So, what, then, should be said? Great heart, presence of God in the world, space of God in us and space of God for us, hope, being awaited: this is the symphony of this feast, the instruction that we are given by meditating on this solemnity. Mary is the dawn and splendor of the Church triumphant; she is the consolation and hope of the people still on pilgrimage, says today's preface. Let us entrust ourselves to her maternal intercession, so that she obtain from the Lord the strengthening of our faith in eternal life; may she help us to live well and with hope the time offered to us by God. A Christian hope, that is not only a nostalgia for heaven, but a living and active desire of God here in the world, desire of God that makes us pilgrims who are unwearied, nourishing in courage in us and the power of faith, which at the same time is the courage and power of love. Amen.
May the example and prayers of Mary, Queen of Heaven, inspire and sustain us on our pilgrimage of faith, that we may rejoice with her in the glory of the resurrection and the fulfillment of her Son's promises. Upon you and your families I invoke the Lord's abundant blessings!
[Translation by Joseph Trabbic]
Source: Adapted from Pope Benedict XVI's homily on the feast of the Assumption at the parish church of St. Thomas of Villanova in Castel Gandolfo and from Pope Benedict XVI's Angelus Address on Feast of the Assumption, 2012.
by Father Mark
Assumpta Est Maria
Assumpta est Maria in caelum, gaudent angeli, laudantes benedicunt Dominum! Mary has been taken up into heaven; the angels rejoice and, praising, bless the Lord! The Virgin in whose womb reposed the Author of Life is preserved from the corruption of the tomb. The Mother of God is assumed body and soul into the splendour of the Father, the Son, and the Holy Ghost. Escorted by myriads of angels in jubilation, the Queen of Heaven advances toward her Son, who sits enthroned amid the stars.
Even Within the Veil
In a sense, the Assumption of the Mother of God is the liturgy of her Great Entrance; the feast of her oblation in the heavenly sanctuary, "the tabernacle, which the Lord hath pitched, and not man" (Heb 8:2). She is the Mother of Holy Hope. She is given to us to be our strongest comfort, to be the anchor of our souls, "sure and firm, and which entereth in even within the veil" (Heb 6:18-19).
Our Lady's Pascha
Today heaven and earth keep the summer festival of Marymas, Ladyday-in-the-Harvest, the Pascha of the all-holy Mother of God. She has passed into the great summer that, stretching from the springtime of the Resurrection until the return of the Lord in glory, presages the shining harvest of all the saints. The song of the angels soars, stretching, swelling, and cresting from choir to choir. The soul of the Virgin magnifies the Lord and her God-bearing flesh rejoices (Lk 1:46).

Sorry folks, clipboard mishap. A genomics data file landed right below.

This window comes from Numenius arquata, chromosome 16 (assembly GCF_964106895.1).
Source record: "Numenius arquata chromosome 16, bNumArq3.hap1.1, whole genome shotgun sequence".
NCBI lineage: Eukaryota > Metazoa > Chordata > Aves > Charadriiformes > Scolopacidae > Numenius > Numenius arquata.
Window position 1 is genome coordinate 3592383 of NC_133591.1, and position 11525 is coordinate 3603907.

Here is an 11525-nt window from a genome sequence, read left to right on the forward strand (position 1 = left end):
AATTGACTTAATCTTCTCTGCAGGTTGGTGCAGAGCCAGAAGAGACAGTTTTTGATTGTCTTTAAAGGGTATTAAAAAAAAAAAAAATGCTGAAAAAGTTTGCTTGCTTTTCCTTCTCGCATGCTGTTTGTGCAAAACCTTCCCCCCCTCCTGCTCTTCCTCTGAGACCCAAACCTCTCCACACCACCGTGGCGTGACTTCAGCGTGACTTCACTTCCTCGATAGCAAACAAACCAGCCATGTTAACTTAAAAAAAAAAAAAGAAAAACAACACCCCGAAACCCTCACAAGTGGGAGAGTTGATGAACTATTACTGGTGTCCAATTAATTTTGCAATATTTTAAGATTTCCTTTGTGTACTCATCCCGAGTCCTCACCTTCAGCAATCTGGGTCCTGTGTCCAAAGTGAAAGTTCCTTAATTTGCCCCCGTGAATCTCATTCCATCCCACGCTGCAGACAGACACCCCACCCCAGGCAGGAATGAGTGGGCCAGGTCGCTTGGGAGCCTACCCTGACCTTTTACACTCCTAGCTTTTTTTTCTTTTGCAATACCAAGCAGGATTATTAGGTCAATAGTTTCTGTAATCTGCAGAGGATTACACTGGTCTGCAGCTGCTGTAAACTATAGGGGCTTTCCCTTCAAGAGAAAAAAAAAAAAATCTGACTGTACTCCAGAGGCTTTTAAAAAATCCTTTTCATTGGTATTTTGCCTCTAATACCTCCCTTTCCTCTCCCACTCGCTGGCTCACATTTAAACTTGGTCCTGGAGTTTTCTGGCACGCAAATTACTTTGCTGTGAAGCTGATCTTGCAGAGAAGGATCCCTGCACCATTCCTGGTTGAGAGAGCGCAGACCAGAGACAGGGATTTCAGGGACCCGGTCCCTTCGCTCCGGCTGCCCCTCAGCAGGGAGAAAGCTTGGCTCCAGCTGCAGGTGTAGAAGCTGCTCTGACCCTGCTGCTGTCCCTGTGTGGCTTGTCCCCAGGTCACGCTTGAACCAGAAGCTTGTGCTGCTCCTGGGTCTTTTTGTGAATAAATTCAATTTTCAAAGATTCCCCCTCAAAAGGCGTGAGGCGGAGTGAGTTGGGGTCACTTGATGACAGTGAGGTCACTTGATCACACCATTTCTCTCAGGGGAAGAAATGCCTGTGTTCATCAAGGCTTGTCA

The Temple and the Ark
"And the temple of God was opened in heaven: and the ark of His testament was seen in His temple" (Apoc 11:19). In the First Book of Chronicles, we see the Ark of the Covenant solemnly transported to the tent made ready by David to receive it. David is the figure of Christ of whom he sings in the psalm, "He hath set his tabernacle in the sun." (Ps 18:6)
That Where I Am, You Also May Be
The Virgin Mary is the Ark of the Covenant, carried aloft by heavenly levites into the tent prepared for her by the King of Kings, the glorious Son of David, our Lord Jesus Christ. As she advances, angels raise sounds of joy on harps and lyres and cymbals and, in accord with the command of David, the appointed singers sing (1 Chr 15:16). Behold the wondrous fulfillment of what the Lord had promised: "In my Father's house there are many mansions. If not, I would have told you: because I go to prepare a place for you. And if I shall go, and prepare a place for you, I will come again, and will take you to myself; that where I am, you also may be" (Jn 14:2-3).
Arise, Make Haste
But listen! "The voice of my beloved, behold he cometh leaping upon the mountains, skipping over the hills" (Ct 2:8). In speaking to His Mother, Christ speaks to His Bride, the Church, and in speaking to His Bride the Church, He speaks to every soul washed in Baptism, sealed in Chrismation with the kiss of the Holy Ghost, and nourished at the banquet of His Body and Blood. "Arise, make haste, my love, my dove, my beautiful one, and come" (Ct 2:10); for lo, the winter of our separation is past, the rain of so many tears is over and gone.
When I Appear Before His Sight
"I slept," says the Virgin of the Dormition, "I slept, but my heart kept watch." Ct 5:2). The heart of the Virgin is quickened and her flesh is suffused with fire. "Oh, how I rejoiced when I heard my Son say to me, 'Let us go up to the house of the Lord'" (cf. Ps 121:1). "One thing I have asked of the Lord, this will I seek after; that I may dwell in His Father's house all the days of my life, that I may see the delight of the Lord" (Ps 26:4), and "when I appear before His sight, I shall be satisfied with the appearing of His glory" (Ps 16:15).